- The “Anti-VIX” ETF SVXY is designed to increase in value when the volatility of the S&P 500 decreases, as measured by the prices of VIX futures contracts.
- Extended data of SVXY, the ProShares Short VIX Short-Term Futures ETF, from Jan-2006 to the fund’s inception date was calculated from its proxy, the S&P 500 VIX Short-Term Futures Index.
- SVXY is intended for short-term use. Using the extended price data, a buy-and-hold strategy of the hypothetical SVXY resulted in a huge loss of over 90% from 2007 to 2009.
- The model buys SVXY only during up-markets when the VIX > 17 and rising, otherwise during up-markets it buys either QLD or DDM, or IEF when upmarket conditions are absent.
- A backtest of the model from Jan-2007 to Jul-2017 produced a high 70% annualized return with a maximum drawdown of -27% with only 76 realized trades.
The iM VIX Timer with SVXY system described further down is a trading model which switches between the “Anti-VIX” ETF ProShares Short VIX Short-Term Futures (SVXY), the 2x long leveraged ETFs ProShares Ultra QQQ (QLD) and ProShares Ultra Dow30 (DDM), and iShares 7-10 Year Treasury Bond ETF (IEF). It holds only one position at any time.
SVXY seeks daily investment results, before fees and expenses, which correspond to the inverse (-1x) of the daily performance of the S&P 500 VIX Short-Term Futures Index. VIX is the symbol for the Chicago Board Options Exchange (CBOE) Volatility Index, which is a predictor of the market’s average volatility over the next 30 days.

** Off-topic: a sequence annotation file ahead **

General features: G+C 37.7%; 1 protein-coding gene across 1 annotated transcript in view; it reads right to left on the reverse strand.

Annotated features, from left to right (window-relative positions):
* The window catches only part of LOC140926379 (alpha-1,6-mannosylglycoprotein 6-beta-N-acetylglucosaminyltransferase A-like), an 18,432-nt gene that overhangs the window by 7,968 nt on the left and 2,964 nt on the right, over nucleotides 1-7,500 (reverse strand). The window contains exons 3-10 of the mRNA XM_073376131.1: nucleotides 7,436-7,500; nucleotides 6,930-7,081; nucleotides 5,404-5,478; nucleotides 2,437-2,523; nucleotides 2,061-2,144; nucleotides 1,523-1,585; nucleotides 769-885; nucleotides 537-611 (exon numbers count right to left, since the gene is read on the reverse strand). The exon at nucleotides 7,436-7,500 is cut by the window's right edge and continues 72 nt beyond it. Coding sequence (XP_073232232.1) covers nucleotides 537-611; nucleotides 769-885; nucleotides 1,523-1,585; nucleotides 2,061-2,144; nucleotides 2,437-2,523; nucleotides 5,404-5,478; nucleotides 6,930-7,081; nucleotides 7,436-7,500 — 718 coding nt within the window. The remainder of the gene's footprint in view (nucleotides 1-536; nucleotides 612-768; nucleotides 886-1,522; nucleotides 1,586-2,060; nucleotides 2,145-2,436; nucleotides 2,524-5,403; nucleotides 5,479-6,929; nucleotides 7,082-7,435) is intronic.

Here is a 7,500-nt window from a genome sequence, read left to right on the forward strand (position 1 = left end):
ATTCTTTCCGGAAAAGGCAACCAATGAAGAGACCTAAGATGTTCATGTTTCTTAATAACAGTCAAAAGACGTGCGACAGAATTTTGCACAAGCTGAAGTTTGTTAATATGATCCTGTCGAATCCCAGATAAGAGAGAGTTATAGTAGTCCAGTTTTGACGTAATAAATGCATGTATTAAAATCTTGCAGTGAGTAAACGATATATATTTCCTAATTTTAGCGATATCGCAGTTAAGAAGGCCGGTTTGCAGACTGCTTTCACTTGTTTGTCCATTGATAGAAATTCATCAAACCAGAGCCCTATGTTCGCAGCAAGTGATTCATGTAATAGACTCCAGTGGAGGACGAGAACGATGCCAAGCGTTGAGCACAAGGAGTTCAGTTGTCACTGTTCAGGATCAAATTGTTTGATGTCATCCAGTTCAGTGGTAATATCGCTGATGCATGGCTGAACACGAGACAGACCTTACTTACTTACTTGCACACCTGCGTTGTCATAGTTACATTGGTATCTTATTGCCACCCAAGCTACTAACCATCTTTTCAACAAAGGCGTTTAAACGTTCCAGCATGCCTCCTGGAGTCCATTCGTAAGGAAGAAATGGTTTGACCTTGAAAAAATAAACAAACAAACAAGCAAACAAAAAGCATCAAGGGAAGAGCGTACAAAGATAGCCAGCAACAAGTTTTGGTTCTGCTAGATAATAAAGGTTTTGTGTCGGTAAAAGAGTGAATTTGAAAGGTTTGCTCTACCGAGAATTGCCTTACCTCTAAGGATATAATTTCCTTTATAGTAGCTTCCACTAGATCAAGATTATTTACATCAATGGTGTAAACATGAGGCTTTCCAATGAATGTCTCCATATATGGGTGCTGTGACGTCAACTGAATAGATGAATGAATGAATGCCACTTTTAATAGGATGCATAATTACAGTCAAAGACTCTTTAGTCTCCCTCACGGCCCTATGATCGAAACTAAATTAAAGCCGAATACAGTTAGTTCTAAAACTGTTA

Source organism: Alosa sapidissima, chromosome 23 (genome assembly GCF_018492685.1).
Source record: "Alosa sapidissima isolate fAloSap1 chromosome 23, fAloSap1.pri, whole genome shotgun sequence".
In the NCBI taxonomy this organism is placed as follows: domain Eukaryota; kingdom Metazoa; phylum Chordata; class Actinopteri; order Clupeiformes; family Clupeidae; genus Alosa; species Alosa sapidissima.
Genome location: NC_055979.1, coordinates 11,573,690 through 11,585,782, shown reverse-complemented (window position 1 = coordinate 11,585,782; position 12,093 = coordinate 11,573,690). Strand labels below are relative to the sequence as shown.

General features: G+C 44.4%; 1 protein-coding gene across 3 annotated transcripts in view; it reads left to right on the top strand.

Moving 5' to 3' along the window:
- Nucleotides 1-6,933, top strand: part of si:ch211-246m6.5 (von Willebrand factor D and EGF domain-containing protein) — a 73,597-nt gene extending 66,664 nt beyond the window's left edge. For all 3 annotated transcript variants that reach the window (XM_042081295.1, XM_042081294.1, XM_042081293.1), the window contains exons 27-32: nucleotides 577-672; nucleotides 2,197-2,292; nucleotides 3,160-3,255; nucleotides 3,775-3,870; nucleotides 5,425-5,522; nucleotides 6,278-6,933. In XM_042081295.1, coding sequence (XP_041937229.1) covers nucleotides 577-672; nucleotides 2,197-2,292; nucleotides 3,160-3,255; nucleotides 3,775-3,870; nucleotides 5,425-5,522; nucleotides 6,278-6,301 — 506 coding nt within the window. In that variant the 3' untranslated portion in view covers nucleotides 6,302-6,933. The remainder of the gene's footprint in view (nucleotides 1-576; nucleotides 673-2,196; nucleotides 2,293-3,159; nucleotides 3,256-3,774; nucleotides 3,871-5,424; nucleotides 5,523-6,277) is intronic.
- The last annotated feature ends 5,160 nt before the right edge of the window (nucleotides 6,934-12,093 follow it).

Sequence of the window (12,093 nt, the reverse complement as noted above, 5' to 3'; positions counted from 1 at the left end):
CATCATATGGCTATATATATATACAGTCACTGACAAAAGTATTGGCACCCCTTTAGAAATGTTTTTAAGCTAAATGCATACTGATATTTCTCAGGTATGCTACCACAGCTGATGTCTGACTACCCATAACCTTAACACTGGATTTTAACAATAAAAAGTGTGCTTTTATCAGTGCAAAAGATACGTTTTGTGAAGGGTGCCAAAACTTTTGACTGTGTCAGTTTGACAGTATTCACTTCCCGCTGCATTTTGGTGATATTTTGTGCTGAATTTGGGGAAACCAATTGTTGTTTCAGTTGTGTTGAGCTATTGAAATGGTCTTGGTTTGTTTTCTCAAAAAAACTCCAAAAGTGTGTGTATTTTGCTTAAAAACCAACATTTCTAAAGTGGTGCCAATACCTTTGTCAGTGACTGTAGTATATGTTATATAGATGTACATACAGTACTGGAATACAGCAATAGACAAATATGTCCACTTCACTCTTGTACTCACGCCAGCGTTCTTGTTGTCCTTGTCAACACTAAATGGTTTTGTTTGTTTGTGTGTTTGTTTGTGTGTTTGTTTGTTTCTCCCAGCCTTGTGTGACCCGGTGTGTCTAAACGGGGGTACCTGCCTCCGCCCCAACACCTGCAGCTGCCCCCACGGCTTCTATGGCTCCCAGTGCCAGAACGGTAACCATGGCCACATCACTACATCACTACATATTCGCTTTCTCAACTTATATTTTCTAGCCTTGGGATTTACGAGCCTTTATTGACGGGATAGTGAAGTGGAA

SVXY was used in the model because a hypothetical back history of SVXY data could be calculated from SVXY’s nett asset value and the S&P 500 VIX Short-Term Futures Index from Jan-2006 to the inception of SVXY on 10/3/2011. For QLD and DDM the inception date was 6/19/2006. The start date of the model is 1/2/2007.
Performance of SVXY
Figure-1a shows the performance of SVXY from Jan-2007 onward. Clearly it is not advisable to hold this fund for extended periods because of the large drawdowns which can be seen in Figure-1b. The hypothetical SVXY would have lost about 92% from 2007 to 2008/9 and further large drawdowns followed; 75% in 2011, 56% in 2015, and 68% in 2016. It is evident that SVXY should only be held during up-market periods and is not suitable as a long-term investment.
Performance of a SVXY–Cash Model
Figure-2a shows the performance of SVXY when timed with the iM-Composite Market Timer and the VIX. The simulated annualized return from Jan-2007 to end of Jul-2017 was 69% with a maximum drawdown of -43%.
This model buys SVXY only when the Composite Market Timer Score is greater or equal to 50; i.e. when up-stock market conditions prevail.
It sells SVXY
- if SVXY has lost more than 10% from a recent high after it was bought,
- or if the VIX becomes less than 17 and the 3-day moving average of the VIX is below the 20-day moving average at the same time,
- or if the 3-day moving average of the VIX becomes less than 13.5.
The model is rebalanced weekly on the first trading day of the week using closing prices, and transaction costs were assumed as 0.1% of the trade amounts to account for commission and slippage.